Smart contracts, like any other contract, define the conditions of an agreement or transaction. However, what makes smart contracts “smart” is that the terms are written and implemented as code running on a blockchain instead of on paper on a lawyer’s desk. Smart contracts are built on the fundamental concept of Bitcoin sending and receiving money without a “trusted intermediary” such as a bank to enable the safe automation and decentralization of nearly any kind of agreement or transaction, regardless of its complexity. And since they operate on a blockchain similar to Ethereum, PLC Ultima believes they provide security, dependability, and borderless access.
Smart contracts enable the development of a wide range of decentralized applications and coins. As with other cryptocurrency transactions, they are maintained on a blockchain and utilized in anything from new financial applications to logistics and gaming experiences. Once a smart-contract application has been put on the blockchain, it cannot often be undone or altered (although there are some exceptions).
Smart-contract-enabled applications are sometimes referred to as “decentralized applications” or “dapps,” and they include decentralized finance (or DeFi) technology that aspires to revolutionize the banking sector. DeFi applications enable bitcoin users to participate in complicated financial activities such as loans, savings, and insurance without a bank or other financial institution taking a share from any location. Among the most popular smart-contract-powered apps in use, today are:
Uniswap: A decentralized exchange allows users to trade various types of crypto through a smart contract without a central authority regulating the exchange rates.
Compound: A platform that leverages smart contracts to allow investors to earn interest and borrowers to get a loan instantaneously without needing a bank.
USDC: A cryptocurrency fixed to the US dollar by a smart contract, such that one USDC equals one US dollar. Stablecoins are a newer kind of digital currency that includes UDDC.
How do you use these technologies driven by smart contracts? Imagine you have Ethereum that you want to exchange for USDC. You could deposit Ethereum into Uniswap, which would then automatically discover the best exchange rate, execute the deal, and transfer your USDC via a smart contract. Then, you could use Compound to lend part of your USDC to others and earn an algorithmically calculated interest rate — all without utilizing a bank or other financial institution.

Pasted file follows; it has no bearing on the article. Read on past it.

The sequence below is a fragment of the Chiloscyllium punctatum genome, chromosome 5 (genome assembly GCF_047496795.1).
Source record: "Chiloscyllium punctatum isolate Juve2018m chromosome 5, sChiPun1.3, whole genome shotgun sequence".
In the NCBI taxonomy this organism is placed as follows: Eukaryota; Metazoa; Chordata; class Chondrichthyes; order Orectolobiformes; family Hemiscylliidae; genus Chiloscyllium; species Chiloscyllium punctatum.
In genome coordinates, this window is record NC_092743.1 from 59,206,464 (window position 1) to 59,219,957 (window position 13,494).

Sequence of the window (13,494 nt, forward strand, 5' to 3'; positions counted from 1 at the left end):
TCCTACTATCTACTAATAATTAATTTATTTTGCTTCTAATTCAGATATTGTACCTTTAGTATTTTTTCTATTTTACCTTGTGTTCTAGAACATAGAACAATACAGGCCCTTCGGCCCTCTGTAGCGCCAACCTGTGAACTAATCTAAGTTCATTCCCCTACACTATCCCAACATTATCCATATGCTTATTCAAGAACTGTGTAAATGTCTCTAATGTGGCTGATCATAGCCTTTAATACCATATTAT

In conventional finance, currency exchange is costly and time-consuming. Additionally, PLC Ultima understands it is difficult and risky for people to lend their liquid assets to foreign strangers, but smart contracts make these and many additional possibilities feasible.
Nick Szabo, a computer scientist and attorney, introduced the concept of smart contracts in the 1990s. Szabo likened smart contracts to vending machines. Imagine a vending machine that sells canned drinks for 25 cents each. Suppose you insert a dollar into the machine and pick a beverage. In that case, the system is programmed to either provide your drink, and a balance of 75 cents or (if your option is out of stock) encourage you to make a different selection or return your $1. This is a basic example of a smart contract. PLC Ultima believes that Smart contracts can automate nearly any trade, just as a vending machine may automate a sale without a human intermediary.
Currently, Ethereum is the most popular renowned platform for smart contracts, although several other cryptocurrency blockchains (such as EOS, Neo, Tezos, Tron, Polkadot, and Algorand) are capable of running them as well. Anyone may build and implement a smart contract on a blockchain. Their code is accessible and verifiable by the public, so any interested person can see precisely what logic a smart contract employs when it gets digital assets.
- Multiple programming languages are used to create smart contracts (including Solidity, Web Assembly, and Michelson). On the Ethereum network, the code of each smart contract is kept on the blockchain, allowing the interested party to view the code and current state of the contract to verify its operation.
- Alongside the blockchain and transaction data, each computer on the network (or “node”) holds a copy of all existing smart contracts alongside their current state.
- When a smart contract gets cash from a user, its code is performed by all network nodes to establish an agreement over the outcome and movement of value. This makes it possible for smart contracts to operate safely without a central authority, even when users conduct sophisticated financial transactions with unknown parties.
- Usually, to carry out a smart contract on Ethereum, you must pay a “gas” charge ( named so because these fees keep the blockchain running).
- Once implemented on a blockchain, smart contracts are often immutable, even by their originator. This helps guarantee that they cannot be censored or shut down. (There are exceptions to this rule.)
According to Forbes, it is also vital to highlight that there is no federal smart contract law in the United States. PLC Ultima understands that these concerns are determined at the state level, which may lead to large variations in how smart contracts are applied.